Van Niekerk and Curtis both in top 20 after one week
The first week of the
is now over and with it the hopes of many riders and drivers. Among those who have successfully negotiated the first eight special stages and will have a chance to rest their weary bodies and attend to their battered bikes on Sunday’s rest day are both members of the proudly South African Broadlink KTM Rally Team, Riaan van Niekerk and Darryl Curtis.
The final stage of the week, between Salta and San Miguel de Tucuman in Argentina, was almost washed out by torrential rain and flooded rivers that particularly affected the cars, which started well after the bikes on Friday. The previous night’s downpour presented the riders with lots of puddles and the stage was notable for the number of riders who got lost, including both South Africans.
Van Niekerk, on Broadlink KTM #40 finished 24 minutes behind the winning Husqvarna of Spaniard Joan Barreda in 38th place, but improved his overall position to 14th behind race leader Frenchman David Casteu on a Yamaha. Curtis, on KTM #37, was among a large group of riders who took a wrong turn at the 122 kilometre mark and lost a considerable amount of time. He reached the final control in 77th place after losing well over half an hour. Overall he is now an hour and nine minutes behind Casteu in 18th place and trails team-mate Van Niekerk by over 26 minutes.
It was a confusing day for the bikes in the wet conditions and even some among the elite riders lost their way. Race favourite and 2012 winner Cyril Despres of France, team leader of the Austrian factory squad that includes Van Niekerk and Curtis, was the beneficiary of a selfless act by Pole Marek Dabrowski that enabled him to start the stage.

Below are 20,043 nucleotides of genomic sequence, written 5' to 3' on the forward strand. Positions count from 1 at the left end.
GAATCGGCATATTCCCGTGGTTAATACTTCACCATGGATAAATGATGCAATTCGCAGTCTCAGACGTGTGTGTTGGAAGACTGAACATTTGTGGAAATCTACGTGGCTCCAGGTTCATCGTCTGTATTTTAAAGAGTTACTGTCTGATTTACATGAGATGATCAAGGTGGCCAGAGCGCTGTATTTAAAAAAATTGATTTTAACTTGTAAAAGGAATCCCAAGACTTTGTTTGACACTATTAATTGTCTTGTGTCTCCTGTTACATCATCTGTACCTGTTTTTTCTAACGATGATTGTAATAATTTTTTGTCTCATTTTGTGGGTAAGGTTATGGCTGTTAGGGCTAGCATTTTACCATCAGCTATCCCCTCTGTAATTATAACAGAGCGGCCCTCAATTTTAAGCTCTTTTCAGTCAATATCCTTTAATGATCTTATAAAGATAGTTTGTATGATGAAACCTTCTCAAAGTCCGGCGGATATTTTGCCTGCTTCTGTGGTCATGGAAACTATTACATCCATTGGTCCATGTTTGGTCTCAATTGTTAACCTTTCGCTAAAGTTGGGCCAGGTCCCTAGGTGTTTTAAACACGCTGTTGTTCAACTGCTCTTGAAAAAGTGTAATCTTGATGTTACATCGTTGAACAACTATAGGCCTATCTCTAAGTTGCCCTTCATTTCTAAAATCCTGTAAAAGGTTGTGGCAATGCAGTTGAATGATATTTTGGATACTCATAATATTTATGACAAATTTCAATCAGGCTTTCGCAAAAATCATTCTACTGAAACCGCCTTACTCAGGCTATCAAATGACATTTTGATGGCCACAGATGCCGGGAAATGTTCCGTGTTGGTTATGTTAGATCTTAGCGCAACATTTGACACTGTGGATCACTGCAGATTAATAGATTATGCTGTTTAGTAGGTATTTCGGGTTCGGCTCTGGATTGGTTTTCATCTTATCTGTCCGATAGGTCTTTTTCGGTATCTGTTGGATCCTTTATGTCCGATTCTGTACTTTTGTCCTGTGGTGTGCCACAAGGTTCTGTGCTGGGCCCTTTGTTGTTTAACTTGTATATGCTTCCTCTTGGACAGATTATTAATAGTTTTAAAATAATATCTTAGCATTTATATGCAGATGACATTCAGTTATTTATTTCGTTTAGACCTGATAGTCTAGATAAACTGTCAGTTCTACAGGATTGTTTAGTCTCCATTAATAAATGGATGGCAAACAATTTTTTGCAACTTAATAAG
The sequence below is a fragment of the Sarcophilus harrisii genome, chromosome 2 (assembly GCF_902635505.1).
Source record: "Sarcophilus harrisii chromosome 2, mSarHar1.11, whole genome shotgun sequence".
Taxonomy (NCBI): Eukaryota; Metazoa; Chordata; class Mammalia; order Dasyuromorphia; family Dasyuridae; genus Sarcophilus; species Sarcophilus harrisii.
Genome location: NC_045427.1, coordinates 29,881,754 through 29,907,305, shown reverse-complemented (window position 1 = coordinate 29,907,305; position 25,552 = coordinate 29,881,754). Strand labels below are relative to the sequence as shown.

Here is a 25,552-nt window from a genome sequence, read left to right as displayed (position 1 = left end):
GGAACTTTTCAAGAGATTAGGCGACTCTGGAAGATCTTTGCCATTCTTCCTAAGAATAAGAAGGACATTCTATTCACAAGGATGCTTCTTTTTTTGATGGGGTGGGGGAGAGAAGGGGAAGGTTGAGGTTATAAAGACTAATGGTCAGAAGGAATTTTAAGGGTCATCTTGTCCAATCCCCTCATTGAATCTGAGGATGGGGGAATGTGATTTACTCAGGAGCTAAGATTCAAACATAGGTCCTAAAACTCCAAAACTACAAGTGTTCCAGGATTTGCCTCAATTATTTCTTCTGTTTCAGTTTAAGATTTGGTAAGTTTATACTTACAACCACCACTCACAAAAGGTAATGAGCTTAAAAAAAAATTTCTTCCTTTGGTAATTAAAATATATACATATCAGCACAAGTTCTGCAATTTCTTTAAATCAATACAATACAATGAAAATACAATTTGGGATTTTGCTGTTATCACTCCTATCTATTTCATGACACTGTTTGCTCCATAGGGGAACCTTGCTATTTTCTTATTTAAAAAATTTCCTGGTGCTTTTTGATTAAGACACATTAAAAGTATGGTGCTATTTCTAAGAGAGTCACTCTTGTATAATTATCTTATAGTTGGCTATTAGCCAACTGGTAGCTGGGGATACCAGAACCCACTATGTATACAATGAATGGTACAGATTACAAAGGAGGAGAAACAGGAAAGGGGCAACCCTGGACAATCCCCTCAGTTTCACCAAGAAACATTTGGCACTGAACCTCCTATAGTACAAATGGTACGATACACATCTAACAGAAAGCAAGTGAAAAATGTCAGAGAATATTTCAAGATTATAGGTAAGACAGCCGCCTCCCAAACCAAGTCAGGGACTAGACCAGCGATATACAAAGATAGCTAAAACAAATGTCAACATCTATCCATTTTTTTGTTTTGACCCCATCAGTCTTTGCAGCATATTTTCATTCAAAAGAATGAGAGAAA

Despres had been struggling with his bike’s performance for a couple of days and had slipped to fifth overall after stage seven on Friday. There was no team servicing allowed in Friday’s bivouac in Salta. Dabrowski gave Despres his KTM engine, enabling the defending champion to tackle Saturday’s stage with a born-again motorcycle and stay in the race. He picks up a 15-minute penalty for the engine change, but remains fifth overall although the gap to race leader Casteu has opened up to more than 24 minutes.
“I got lost so, so badly today,” admitted Curtis. “We all did, some more than others. I did a proper job all on my own and didn’t have any elite riders to follow and get me near the front. The rest day is very welcome, time to relax a little. I’m happy to have reached the end of the first week and be in the top 20. It’s a lot better than my first time last year when I was 32nd at the same point in the race.”
Van Niekerk, who has been steadily climbing the leader board and has maintained a top-20 position since special stage four on Tuesday, commented: “Today was really tough with the weather making life very difficult. I’m gaining in confidence every day and happy to be improving my position. There’s still a long way to go and I’ll be sticking to my game plan of taking it one day at a time.”
The KTM factory technicians will be giving both Broadlink machines a thorough check-over on Sunday in preparation for Monday’s special stage, a 593-kilometre reminder that the Dakar is far from beaten.
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